Apache SOAP was the first implementation of the SOAP specification. It was originally developed by IBM in early 2000 (then called SOAP4J) and contributed to Apache in June 2000. It is a very antique SOAP implementation. It predates WSDL, and it's very focused on supporting rpc/encoded services. The tooling is very limited, and interoperability has been challenging. Even worse, the code base is pretty complicated and hard to manage or enhance.
Faced with the need to make major revisions to this narly code base in early 2002, the Apache SOAP committers decided to start over and build a much more manageable, modular, and extensible SOAP implementation that was designed around WSDL and the emerging JAX-RPC specification. This new project is called Axis.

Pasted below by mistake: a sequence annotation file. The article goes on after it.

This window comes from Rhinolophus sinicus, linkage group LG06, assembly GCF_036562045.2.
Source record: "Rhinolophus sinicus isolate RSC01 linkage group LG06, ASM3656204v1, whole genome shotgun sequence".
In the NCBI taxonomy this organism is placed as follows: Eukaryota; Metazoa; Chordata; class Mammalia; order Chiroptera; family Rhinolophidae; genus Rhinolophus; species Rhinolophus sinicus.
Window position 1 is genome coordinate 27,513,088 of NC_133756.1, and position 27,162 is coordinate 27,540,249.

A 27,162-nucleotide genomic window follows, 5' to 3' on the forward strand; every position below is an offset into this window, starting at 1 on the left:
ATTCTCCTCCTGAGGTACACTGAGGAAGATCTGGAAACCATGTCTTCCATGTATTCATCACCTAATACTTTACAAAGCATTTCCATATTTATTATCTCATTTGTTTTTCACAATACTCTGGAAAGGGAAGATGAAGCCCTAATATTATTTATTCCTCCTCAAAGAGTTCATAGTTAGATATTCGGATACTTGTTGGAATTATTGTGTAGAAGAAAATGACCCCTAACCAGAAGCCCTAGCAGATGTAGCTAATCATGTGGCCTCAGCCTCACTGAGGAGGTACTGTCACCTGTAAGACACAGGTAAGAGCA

Since that time, no major enhancements have been made to the Apache SOAP project. The only enhancements have been critical bug fixes. All new development efforts have been focused on the Axis project. Axis is the most widely used open source SOAP implementation. It is available for both Java and C++. The latest version (currently in beta) is JAX-RPC 1.1 compliant, WS-I compliant, and (when combined with the rest of the Geronimo project) J2EE 1.4 compliant.
Developers should not use Apache SOAP for new development. Developers that have used Apache SOAP for existing projects should consider migrating to Axis.
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